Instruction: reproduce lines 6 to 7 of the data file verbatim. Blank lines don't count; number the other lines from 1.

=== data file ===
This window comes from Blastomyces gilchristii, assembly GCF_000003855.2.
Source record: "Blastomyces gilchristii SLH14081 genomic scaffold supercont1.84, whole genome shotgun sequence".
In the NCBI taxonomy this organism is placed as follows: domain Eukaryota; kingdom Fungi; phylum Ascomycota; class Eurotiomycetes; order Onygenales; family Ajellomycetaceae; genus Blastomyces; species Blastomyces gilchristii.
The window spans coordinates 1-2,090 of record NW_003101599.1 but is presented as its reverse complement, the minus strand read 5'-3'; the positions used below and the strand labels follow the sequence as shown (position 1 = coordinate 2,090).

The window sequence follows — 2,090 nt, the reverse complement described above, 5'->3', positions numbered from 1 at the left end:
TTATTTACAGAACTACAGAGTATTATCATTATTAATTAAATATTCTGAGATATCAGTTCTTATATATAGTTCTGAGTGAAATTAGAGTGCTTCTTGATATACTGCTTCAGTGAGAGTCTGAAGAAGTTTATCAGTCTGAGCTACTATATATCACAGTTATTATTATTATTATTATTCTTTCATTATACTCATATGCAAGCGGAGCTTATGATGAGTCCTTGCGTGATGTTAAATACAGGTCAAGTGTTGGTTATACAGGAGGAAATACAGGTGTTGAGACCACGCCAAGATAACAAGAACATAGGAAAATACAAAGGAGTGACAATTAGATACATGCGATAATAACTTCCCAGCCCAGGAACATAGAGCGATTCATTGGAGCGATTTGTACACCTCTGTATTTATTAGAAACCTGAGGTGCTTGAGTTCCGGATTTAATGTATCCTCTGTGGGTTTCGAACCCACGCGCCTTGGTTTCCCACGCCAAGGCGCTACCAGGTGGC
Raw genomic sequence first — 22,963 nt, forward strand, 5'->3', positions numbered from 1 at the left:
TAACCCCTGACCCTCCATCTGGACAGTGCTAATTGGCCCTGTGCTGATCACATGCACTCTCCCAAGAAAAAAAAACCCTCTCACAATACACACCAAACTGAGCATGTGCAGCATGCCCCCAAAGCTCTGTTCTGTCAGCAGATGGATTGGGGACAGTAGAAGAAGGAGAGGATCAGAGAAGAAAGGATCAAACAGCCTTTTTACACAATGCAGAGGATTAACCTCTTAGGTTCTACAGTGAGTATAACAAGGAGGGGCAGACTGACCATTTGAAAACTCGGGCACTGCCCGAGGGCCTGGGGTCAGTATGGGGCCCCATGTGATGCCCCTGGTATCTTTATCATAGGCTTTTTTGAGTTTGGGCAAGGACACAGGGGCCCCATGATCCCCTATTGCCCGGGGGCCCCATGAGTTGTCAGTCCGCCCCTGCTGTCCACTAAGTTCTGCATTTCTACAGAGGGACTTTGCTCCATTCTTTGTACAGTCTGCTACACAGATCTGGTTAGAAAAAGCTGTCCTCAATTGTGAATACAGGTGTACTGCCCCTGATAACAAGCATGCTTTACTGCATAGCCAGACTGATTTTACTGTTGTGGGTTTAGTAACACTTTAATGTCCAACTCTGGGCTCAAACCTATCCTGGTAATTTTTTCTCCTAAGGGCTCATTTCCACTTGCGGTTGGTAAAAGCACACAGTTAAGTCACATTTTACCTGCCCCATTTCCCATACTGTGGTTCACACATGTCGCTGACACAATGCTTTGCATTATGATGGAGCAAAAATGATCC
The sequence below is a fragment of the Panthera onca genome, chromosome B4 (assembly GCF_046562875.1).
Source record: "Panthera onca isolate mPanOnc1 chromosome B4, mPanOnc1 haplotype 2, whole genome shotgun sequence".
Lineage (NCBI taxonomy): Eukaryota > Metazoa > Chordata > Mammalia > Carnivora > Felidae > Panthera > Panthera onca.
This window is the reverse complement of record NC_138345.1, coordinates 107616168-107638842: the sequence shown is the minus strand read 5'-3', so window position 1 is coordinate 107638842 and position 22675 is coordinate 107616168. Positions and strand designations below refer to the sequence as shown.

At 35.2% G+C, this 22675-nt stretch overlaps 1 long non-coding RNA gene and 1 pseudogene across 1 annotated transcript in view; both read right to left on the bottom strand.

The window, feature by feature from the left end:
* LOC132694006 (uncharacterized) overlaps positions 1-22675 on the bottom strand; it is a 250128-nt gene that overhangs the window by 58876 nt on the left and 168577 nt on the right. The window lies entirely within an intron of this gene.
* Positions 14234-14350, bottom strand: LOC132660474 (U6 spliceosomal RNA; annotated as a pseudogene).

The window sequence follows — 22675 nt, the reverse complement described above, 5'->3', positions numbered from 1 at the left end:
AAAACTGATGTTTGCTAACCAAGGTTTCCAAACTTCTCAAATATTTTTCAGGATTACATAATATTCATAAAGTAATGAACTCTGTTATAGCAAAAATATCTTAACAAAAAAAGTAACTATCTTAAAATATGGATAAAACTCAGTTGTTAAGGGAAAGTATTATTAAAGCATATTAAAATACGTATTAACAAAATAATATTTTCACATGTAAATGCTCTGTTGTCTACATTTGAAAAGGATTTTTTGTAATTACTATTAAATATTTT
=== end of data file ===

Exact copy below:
TTATTTACAGAACTACAGAGTATTATCATTATTAATTAAATATTCTGAGATATCAGTTCTTATATATAGTTCTGAGTGAAATTAGAGTGCTTCTTGATATACTGCTTCAGTGAGAGTCTGAAGAAGTTTATCAGTCTGAGCTACTATATATCACAGTTATTATTATTATTATTATTCTTTCATTATACTCATATGCAAGCGGAGCTTATGATGAGTCCTTGCGTGATGTTAAATACAGGTCAAGTGTTGGTTATACAGGAGGAAATACAGGTGTTGAGACCACGCCAAGATAACAAGAACATAGGAAAATACAAAGGAGTGACAATTAGATACATGCGATAATAACTTCCCAGCCCAGGAACATAGAGCGATTCATTGGAGCGATTTGTACACCTCTGTATTTATTAGAAACCTGAGGTGCTTGAGTTCCGGATTTAATGTATCCTCTGTGGGTTTCGAACCCACGCGCCTTGGTTTCCCACGCCAAGGCGCTACCAGGTGGC
Raw genomic sequence first — 22,963 nt, forward strand, 5'->3', positions numbered from 1 at the left: